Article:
We fail to comprehend why the law should place premium on dishonesty by legitimizing possession of a rank trespasser and compelling the owner to loose its possession only because of his inaction in taking back the possession within limitation…

In our considered view, there is an urgent need of fresh look regarding the law on adverse possession.” 

He reiterated this view in his recent pronouncement in State of Haryana v. Mukesh Kumar (2011), this time going further and stating that “The doctrine of adverse possession has troubled a great many legal minds. We are clearly of the opinion that time has come for change. If the protectors of law become the grabbers of the property (land and building), then, people will be left with no protection and there would be a total anarchy in the entire country.”

No doubt, the law of adverse possession based as it is on rather archaic constructions of the right to property itself, needs to be revisited and revised. Until then, the fifty year old Limitation Act plods on. With changed notions of economic policy, in fact, it is interesting that the State continues with the law that it should have done away with years ago. Nevertheless, with a Supreme Court keen to reform the law in this regard, recourse is not far.

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12 comments on “The Law of Adverse Possession in India

  1. If at all the said law of adverse possession in which Interest of the public as already decided by the parliament of India in regard to the law of adverse possession is change there will be following negative effect on the people of India and on other systems also
    1 The said law is existing all over the world as it reduces litigation due to the said parameters in the limitation act of India.
    2 If this law of adverse possession is changed or abolished it would be unconstitutional would undermine the honorable Parliament of India will and facilitate unnecessary litigation which were already barred by The limitation act of India ,
    3 it would also facilitate crime as criminals would be hired by the post owner’s who already lost there title by adverse possession to take possession from the current owner,
    4 it would also harass lacks of people/family’s in India who have bought properties on oral agreements , part agreements in olden days by just paying money and taking over possession due to High illiteracy rate buying property by virtue of receipt’s or just taking over possession not hiring advocates due to money shortage and just ending up making documents if at all which were not completely recognized , authorized by state and did not / were not entitled to get their names mutated in various government records as morally, constitutionally these transactions were genuine but were not documented as per the current law
    Due to above said reasons and foreseen circumstances and as time passed the said purchases/people who were in possession of their respected properties also perfected their title by adverse possession as the claimants as per the government records in every state of India already knew that they are no more owners/don’t have right over the said property as such in rural areas and in urban areas people/families are saved by the virtue of adverse possession “The Limitation Act 1968 “for illiteracy of their forefathers/their own illiteracy . This law is being practiced all over the world , also it is evident in the Indian Evidence Act the person in possession is primafaci the owner of the property More “The Concept of adverse possession exist to cure potential or actual defects in real estate titles by putting a statute of limitation on possible litigation over ownership and possession. A landowner could be secure in title to his land’ otherwise , long-lost heirs of any former owner, possessor or lien holder of centuries past could came forward with a legal clam on the property “ ,but in India we still have this situation in rural parts and as well as in modern cities due to illiteracy, lakhs of legal knowledge y,money constraints etc as such The law of adverse possession by the virtue of The Limitation act of India 1968 DON’T NOT WARRANT ANY CHANGE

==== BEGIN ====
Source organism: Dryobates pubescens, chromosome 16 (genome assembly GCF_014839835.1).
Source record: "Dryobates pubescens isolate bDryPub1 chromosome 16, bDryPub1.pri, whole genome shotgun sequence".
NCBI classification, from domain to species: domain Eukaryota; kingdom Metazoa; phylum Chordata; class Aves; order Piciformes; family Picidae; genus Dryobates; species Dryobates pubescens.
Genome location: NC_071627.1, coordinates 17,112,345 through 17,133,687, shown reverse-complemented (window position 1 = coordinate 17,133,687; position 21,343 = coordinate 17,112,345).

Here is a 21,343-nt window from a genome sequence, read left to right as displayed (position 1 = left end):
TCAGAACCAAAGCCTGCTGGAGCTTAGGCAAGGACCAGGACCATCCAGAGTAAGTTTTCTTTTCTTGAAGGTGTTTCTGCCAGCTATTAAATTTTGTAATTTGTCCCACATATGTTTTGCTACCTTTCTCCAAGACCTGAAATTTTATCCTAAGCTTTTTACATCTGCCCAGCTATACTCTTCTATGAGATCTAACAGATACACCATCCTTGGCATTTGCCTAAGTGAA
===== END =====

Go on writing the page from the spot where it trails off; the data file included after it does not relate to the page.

6)The intention of such statutes is not to punish one who neglects to assert rights , but to protect those who have maintained the possession for the time specified by the statue under clam of right or color of title’s or even by possession maintaining the property
    A very important thing in mind the Hon’ble parliament/ Senior Buru carts who also have responsibility of India on there shoulder’s has to keep The said law of limitation act has 1 to 137 schedule’s( Parts ) in which time frame for suit’s , appeal, recovery of money , damages ,mortgage , recovery’s , declaration etc have been framed as in such matter’s also arguments can be given :- .
    As for recovery of money the time limit is 3 years in the act , what if a person who has a genuine clams , he files suit say after 8 years , he is barred by Law already notified by the parliament of India to recover the money which he has to recover and such arguments can also be address in 137 scedules of the limitation act , which will make the WHOLE act defuct and there will be no limitation of files suits , going to court’s law will go haywire court will be filled with unnecessary litigation , there will be No cap on litigation List attached ANX 1